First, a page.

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  • “The Phases of This Difference”: Jews, the Figure of the Rabbi, and Hebrew Texts in Stevens’s Poetry
  • Lisa Goldfarb

IN MY ROLE as President of the Wallace Stevens Society, I often receive unusual queries regarding Stevens’s life and work. Sometimes intriguing questions come my way having to do with Stevens’s musical interests, or advice about critical works to consult or about a biographical detail. A few years ago, a woman wrote to me with a rather stark question. The email read: “Was Stevens an anti-Semite?” Such a direct question seemed to expect a yes-or-no answer, and I was taken aback. The answer, of course, is much more complex than I could possibly offer in an email response. Yet, it is a question that had gnawed at me well before I received the woman’s query, and continued to do so for a good time after.

That Stevens expressed anti-Semitic attitudes and feelings, particularly as a young man, is clear from some of the letters and journal entries that he wrote during his early years in New York City. In a letter to Elsie, for instance, in which he was responding to his fiancée’s informing him that a Jewish man had moved into a neighborhood close to Reading (where Elsie still lived), Stevens responds by using a classic negative stereotype: “Only the gold lettering in front of the cottage betrays the Hebraic occupant.” Sadly, Stevens goes even further when he notes that the new occupant in Reading “married a Christian”: “The fancy revolts at a Christian and a Hebrew billing and cooing among the vines” (qtd. in Richardson 335). Let me say at the outset, however, that it is not my aim to catalogue Stevens’s anti-Semitic comments, nor to determine whether we must label him an out-an-out anti-Semite.

My aim here is much broader than that, for Stevens’s offensive attitudes are part of a larger and more elaborate story about how he incorporates Jews, rabbis, and Hebrew texts into his poems, and how the presence of these figures and texts pertains to his greater poetic project. While there is certainly evidence in these few comments that Stevens harbored anti-Semitic views, comments in his prose (again, letters and journals) and his representation of Jewish figures and Hebrew (biblical) texts in poems suggest a more complicated narrative. It is this more complicated narrative that I will pursue in these pages. My essay will unfold in three parts. First, [End Page 56] I will look briefly at Stevens’s references to Jews in his poems. Then, in the more extensive second part, I will turn to the figure of the rabbi in his poetry. Finally, I will discuss his references to portions of the Hebrew Bible in poems that bring to light the ways that Stevens plants aspects of Jewish/Hebrew culture into the terrain of his “poem of the earth” (CPP 730).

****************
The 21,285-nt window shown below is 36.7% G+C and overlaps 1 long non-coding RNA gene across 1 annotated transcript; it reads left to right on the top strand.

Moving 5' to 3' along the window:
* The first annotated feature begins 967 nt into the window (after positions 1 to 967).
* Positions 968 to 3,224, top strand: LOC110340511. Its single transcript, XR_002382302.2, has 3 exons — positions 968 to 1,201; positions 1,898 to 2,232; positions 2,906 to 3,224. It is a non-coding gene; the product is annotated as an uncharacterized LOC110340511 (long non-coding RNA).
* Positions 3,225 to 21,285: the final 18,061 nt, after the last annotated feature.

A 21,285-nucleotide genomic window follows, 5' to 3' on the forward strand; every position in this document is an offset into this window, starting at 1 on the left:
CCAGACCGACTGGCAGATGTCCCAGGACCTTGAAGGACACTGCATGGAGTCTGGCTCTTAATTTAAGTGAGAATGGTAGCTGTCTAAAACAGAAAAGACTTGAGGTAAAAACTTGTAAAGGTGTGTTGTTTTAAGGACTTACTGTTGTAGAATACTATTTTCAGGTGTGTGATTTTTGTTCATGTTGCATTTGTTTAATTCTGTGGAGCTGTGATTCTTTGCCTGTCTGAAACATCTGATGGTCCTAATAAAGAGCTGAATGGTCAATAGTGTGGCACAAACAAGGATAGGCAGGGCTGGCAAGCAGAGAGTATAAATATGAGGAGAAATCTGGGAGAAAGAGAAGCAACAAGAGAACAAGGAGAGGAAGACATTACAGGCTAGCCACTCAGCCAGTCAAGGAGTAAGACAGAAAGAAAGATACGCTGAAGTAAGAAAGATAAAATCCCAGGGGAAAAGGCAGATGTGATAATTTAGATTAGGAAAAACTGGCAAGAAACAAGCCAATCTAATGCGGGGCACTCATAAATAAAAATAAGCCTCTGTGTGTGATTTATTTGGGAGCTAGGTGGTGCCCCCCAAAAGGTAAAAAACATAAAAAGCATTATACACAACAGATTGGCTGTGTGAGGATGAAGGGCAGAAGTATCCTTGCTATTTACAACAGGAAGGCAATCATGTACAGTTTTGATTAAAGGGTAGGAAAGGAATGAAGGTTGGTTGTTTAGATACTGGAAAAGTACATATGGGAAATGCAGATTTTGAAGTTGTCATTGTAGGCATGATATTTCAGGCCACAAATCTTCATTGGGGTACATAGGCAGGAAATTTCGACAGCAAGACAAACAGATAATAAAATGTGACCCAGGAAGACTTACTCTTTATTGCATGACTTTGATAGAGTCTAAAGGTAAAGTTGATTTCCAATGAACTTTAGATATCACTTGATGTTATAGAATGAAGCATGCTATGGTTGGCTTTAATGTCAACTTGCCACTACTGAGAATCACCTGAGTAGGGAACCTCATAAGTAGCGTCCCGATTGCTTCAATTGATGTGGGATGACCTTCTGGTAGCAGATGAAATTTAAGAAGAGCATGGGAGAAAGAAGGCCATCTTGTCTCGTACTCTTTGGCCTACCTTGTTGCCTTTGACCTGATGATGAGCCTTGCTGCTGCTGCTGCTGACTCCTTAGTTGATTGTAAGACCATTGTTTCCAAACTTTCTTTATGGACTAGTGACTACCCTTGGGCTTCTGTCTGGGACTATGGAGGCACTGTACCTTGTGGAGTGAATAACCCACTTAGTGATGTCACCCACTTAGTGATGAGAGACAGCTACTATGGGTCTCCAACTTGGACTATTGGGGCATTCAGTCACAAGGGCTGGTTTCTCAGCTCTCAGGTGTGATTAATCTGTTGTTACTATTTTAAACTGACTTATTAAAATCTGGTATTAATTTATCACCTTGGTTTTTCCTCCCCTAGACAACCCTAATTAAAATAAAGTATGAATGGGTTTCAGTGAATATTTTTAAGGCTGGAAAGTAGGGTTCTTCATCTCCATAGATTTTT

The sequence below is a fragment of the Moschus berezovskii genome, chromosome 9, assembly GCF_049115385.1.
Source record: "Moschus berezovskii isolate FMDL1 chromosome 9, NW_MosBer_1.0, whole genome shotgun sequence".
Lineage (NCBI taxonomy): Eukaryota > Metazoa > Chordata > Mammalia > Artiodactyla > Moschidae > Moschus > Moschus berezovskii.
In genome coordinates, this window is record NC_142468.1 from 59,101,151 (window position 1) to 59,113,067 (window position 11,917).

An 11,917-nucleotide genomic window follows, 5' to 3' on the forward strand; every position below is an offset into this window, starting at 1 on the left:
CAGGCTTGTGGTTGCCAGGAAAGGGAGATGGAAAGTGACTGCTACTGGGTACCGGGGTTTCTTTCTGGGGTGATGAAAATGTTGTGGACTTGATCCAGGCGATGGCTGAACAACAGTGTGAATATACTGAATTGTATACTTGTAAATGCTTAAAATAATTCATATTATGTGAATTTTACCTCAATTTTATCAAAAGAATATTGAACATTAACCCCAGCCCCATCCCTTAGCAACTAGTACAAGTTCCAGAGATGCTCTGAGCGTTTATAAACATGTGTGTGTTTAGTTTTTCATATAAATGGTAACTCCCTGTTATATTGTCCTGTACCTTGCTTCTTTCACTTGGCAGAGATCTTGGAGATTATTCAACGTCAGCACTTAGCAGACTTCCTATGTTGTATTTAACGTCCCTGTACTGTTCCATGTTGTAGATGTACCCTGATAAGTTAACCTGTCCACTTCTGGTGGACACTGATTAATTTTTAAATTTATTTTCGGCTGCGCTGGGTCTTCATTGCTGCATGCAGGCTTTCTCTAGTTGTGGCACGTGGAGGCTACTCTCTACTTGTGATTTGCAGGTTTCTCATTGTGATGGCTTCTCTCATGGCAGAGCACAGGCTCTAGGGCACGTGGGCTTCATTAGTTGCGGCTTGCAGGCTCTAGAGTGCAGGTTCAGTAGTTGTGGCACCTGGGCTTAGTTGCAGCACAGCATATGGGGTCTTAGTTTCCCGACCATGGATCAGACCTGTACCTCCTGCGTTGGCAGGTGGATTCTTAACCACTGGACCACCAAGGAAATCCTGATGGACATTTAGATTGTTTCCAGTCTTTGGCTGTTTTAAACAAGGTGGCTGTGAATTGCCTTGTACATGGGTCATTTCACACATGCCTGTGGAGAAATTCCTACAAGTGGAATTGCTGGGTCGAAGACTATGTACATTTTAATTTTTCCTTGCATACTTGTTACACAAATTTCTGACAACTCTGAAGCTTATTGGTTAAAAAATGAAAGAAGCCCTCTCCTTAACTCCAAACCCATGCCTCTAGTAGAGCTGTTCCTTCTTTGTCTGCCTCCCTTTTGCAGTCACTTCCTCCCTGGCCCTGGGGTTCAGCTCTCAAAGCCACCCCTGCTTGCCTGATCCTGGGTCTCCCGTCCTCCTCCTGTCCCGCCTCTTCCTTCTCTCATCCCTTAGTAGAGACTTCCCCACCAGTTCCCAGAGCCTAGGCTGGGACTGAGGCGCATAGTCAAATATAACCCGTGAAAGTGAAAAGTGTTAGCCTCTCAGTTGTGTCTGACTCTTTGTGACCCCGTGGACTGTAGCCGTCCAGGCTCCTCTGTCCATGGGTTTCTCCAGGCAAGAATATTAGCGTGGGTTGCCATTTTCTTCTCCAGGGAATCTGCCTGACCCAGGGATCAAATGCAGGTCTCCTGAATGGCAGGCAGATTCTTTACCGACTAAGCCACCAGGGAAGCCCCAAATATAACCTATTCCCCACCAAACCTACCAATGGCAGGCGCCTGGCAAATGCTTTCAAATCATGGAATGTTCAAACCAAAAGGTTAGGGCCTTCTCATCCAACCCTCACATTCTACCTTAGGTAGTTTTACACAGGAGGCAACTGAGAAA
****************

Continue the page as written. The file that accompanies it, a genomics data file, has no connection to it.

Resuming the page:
Stevens’s portrayal of Jews in poems (that is, poems in which he uses a Jewish name or refers to “Jews” as a group) encompasses his view of the Jew as an outsider and, at the same time, as a version of himself—a solitary figure who stands separate or rests apart from others. In “Cortège for Rosenbloom” (1921), it is his Eastern European Jewish name that identifies Rosenbloom as Jewish. Stevens structures the poem in eight stanzas that progress with a dirge-like rhythm matching his funereal subject. Yet, “Cortège” is hardly a solemn or mournful poem; rather, in the plodding rhythm that persists throughout, Stevens emphasizes the foreignness of his subject and the anonymity of those who carry him to his resting place, and creates an almost mocking comic effect. Those who carry the coffin of “the wry Rosenbloom” are “the infants of misanthropes / And the infants of nothingness.” With the word “misanthropes,” Stevens gestures to the historical otherness of European Jews. He reinforces the reader’s sense of their difference in the way he describes their dress in stanza five—“It is turbans they wear / And boots of fur” (CPP 63)—and especially in the way he imagines...


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